The bike-truck is coming ’round the corner, says Selwyn Parker
The rapid development of electrically powered cargo bikes promises to slash pollution in last-mile deliveries in the world’s most crowded cities.
As e-bikes are muscled up to take the bigger loads that result from the explosion in online sales, delivery giants like FedEx, UPS and Amazon are turning to low-cost, low-emission two, three and sometimes four-wheelers in preference to the diesel vans that currently bring the vast majority of goods from warehouse to doorstep.
Fleets of cargo bikes from a dozen or more manufacturers already operate in some of the biggest cities in the US, Canada, UK and Europe. Amazon, for instance, operates them in a dozen cities in France and Germany, with London next in line.
Looking ahead, logistics companies believe they will take over short-haul deliveries in the teeming city centres of Sao Paulo, Barcelona and the many traffic-choked capitals of the East such as Hong Kong, Beijing, Bangkok and Mumbai, to name a few where noisome and overloaded scooters are a common sight.
When Travis Katz, the chief executive of BrightDrop, GM’s e-logistics project, sees “a new era in delivery”, it is hardly an exaggeration. The bicycle industry is doing its best to meet the demand. The latest models can take loads of up to 400 kg and zip through city streets at up to 25 km/h or more. Even the bigger e-cargo bikes can cover more than 60 km on a single charge while some will run for 80 km.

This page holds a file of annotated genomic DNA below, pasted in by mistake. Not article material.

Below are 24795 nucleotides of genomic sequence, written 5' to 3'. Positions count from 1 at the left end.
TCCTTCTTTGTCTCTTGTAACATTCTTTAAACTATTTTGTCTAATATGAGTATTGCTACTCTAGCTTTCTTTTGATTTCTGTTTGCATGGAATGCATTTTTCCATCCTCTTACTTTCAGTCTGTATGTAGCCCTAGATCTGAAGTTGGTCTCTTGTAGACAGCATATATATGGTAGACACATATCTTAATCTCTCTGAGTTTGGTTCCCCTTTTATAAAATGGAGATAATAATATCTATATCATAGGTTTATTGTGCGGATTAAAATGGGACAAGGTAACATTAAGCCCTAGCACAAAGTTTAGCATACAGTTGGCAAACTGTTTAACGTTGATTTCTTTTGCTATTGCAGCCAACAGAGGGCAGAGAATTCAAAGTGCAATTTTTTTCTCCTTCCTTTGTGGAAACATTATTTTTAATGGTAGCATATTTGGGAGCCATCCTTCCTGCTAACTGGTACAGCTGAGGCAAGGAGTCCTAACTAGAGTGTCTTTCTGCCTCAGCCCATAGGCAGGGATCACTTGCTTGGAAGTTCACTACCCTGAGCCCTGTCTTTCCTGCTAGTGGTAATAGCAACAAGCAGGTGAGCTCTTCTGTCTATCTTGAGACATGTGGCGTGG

Last-mile deliveries are a problem in need of a solution in the wake of the boom in e-commerce in the last 20 years. According to a variety of studies including one by UK’s Department of Transport, commercial deliveries by vans contribute a disproportionate amount of pollution, about 30% of all transport emissions and over 50% of nitrogen oxide. Roughly half of these deliveries could be done by pedal or electrically powered bikes, the studies suggest.
“When it comes to last-mile logistics electrification strategies,” predicts Mobility Weekly newsletter, “in the next decade two or three wheels could be as important as four.” If anything, that’s too cautious in view of the explosion in the development of e-powered bike trucks.
The revolution is well underway. Between 2018 and 2020 the fleet of e-cargo bikes in Europe alone had grown to 100 000-strong and the pandemic has served to greatly boost numbers. Always on the lookout for more efficient and economical modes of delivery, logistics behemoths like DHL Express started piloting solar-powered bicycle deliveries as early as 2015 in several big cities, including Hong Kong and Singapore, and is now growing its fleet of e-cargo bikes.
The bicycle isn’t exactly new as a mode of freight transport. The Dutch have used pedal-powered bakfiets – box bikes – for years to move kids and groceries, and French postmen were delivering mail in the early 1900s. But e-cargo bikes are rapidly scaling up an historic form of transport. As electric motors deliver more watts, their load capacity increases almost by the year with technology to match. The latest models feature hydraulic disc brakes, 500-watt motors, lightweight but robust materials, three and sometimes four fat-tyred wheels. One US start-up has just launched a collapsible trailer that, towed behind an e-bike, can take a load of 400 kg.